"I've Been Black In Two Countries": Black Cuban Views on Race in the US
Michelle A. Hay
February 2009

ISBN-13:  978-1-59332-335-6 / Hardcover
Dimensions:  5.5 x 8.5 / x, 248 pages

Price   $70.00

"The richness of these transnational life stories gives substance, life, and emotion....Summing Up: Recommended. Upper-division undergraduates through faculty and professionals." -- Choice


Hay describes how black Cubans experience racism on two levels. Cuban racism might result in less access for black Cubans to their group’s resources, including protection within Cuban enclaves from society-wide discrimination. In society at large, black Cubans are below white Cubans on every socioeconomic indicator. Rejected by their white co-ethnics, black Cubans are welcomed by other groups of African descent. Many hold similar political views as African Americans. Identifying with African Americans neither negatively affects social mobility nor leads to a rejection of mainstream values and norms. Those who identified most with African Americans were college-educated professionals, some of whom credited African American traditions for their achievements, their affirming feeling about blackness, and their ability to negotiate racism.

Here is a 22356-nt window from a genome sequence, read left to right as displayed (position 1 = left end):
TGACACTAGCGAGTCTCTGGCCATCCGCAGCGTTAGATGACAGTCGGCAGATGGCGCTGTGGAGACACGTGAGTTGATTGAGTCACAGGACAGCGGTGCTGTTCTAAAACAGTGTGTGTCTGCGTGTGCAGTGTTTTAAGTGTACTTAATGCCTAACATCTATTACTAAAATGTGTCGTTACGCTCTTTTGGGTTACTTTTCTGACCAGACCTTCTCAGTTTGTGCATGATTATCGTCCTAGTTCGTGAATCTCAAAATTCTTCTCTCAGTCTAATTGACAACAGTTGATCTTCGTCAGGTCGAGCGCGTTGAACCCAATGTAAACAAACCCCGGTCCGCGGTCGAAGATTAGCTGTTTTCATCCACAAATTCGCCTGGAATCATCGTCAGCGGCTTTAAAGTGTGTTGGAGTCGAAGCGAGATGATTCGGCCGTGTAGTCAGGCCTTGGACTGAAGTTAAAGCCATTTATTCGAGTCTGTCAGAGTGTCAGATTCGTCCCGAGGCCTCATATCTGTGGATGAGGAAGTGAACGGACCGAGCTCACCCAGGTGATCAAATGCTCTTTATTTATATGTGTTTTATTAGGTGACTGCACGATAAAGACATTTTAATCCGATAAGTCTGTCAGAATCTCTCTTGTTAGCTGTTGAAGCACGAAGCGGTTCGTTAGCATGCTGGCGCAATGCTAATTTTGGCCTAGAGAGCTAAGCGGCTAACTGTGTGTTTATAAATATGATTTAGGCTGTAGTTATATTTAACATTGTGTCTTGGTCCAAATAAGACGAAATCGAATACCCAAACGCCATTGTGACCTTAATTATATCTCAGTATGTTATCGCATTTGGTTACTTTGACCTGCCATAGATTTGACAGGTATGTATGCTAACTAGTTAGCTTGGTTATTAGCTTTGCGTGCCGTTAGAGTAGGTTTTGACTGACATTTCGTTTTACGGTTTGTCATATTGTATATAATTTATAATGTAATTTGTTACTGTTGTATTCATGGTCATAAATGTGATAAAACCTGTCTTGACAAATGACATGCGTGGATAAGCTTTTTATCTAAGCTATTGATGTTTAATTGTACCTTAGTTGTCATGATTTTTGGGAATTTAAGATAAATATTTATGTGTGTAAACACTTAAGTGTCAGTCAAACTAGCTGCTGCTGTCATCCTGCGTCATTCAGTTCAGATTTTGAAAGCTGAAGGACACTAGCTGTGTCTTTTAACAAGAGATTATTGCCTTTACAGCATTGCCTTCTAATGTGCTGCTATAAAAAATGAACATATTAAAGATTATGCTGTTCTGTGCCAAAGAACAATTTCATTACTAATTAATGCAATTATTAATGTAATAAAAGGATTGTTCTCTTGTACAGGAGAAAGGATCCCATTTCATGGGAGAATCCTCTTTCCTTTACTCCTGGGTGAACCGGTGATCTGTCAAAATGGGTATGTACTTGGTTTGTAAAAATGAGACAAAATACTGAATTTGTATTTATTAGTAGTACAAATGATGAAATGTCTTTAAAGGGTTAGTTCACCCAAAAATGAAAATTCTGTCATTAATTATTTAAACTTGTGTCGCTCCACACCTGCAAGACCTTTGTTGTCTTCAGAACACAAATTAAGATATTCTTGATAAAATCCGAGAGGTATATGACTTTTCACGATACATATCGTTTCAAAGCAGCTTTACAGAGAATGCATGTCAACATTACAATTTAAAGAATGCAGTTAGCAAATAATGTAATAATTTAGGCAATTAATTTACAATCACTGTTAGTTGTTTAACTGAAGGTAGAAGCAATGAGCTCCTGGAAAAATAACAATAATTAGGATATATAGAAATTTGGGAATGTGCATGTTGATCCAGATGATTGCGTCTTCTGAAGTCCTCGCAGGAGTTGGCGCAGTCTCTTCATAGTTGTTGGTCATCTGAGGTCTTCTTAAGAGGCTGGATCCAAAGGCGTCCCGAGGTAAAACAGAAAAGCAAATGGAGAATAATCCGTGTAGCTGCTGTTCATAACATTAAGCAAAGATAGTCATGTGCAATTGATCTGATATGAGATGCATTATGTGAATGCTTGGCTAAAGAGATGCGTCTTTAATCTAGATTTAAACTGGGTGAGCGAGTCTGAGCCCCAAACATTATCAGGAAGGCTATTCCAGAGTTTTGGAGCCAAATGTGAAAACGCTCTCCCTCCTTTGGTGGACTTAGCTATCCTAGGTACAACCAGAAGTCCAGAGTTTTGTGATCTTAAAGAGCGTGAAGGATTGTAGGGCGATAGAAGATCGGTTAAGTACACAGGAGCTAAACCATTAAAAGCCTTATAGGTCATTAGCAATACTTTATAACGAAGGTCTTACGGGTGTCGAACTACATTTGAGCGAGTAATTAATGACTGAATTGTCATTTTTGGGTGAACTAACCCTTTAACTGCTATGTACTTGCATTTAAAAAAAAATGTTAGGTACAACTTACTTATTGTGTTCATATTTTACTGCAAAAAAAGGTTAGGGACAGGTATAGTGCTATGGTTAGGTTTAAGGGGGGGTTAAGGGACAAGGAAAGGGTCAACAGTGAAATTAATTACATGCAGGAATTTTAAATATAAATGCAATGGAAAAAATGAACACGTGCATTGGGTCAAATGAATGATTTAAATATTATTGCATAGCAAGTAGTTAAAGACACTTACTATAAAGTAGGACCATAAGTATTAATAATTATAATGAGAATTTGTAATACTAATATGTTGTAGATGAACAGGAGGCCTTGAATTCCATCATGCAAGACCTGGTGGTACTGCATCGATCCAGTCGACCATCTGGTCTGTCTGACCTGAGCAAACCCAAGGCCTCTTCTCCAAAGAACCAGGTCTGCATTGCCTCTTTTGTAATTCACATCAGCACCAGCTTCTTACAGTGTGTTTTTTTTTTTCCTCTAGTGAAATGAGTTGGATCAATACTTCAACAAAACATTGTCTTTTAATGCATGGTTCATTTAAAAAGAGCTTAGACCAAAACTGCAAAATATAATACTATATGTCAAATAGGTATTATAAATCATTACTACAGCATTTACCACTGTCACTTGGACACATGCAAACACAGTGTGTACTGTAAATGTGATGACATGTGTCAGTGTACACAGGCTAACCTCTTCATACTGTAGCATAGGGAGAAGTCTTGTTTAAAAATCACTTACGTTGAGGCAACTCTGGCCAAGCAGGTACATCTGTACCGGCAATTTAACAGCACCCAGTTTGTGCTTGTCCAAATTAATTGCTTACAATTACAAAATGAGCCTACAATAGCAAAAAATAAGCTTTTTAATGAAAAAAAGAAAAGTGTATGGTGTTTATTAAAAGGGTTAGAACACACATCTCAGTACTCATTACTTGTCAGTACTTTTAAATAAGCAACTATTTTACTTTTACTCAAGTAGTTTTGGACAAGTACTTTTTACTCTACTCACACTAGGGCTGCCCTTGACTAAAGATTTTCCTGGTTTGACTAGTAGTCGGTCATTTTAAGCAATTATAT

About the Author

Michelle A. Hay holds a doctoral degree in anthropology from the Graduate School and University Center, CUNY. Her research interest is African Diaspora Studies, with a concentration on African-descended populations from the Spanish-speaking Caribbean in their countries of origin and in the US. She is particularly concerned with the construction of ethno-racial identities, and the relations between populations of African descent.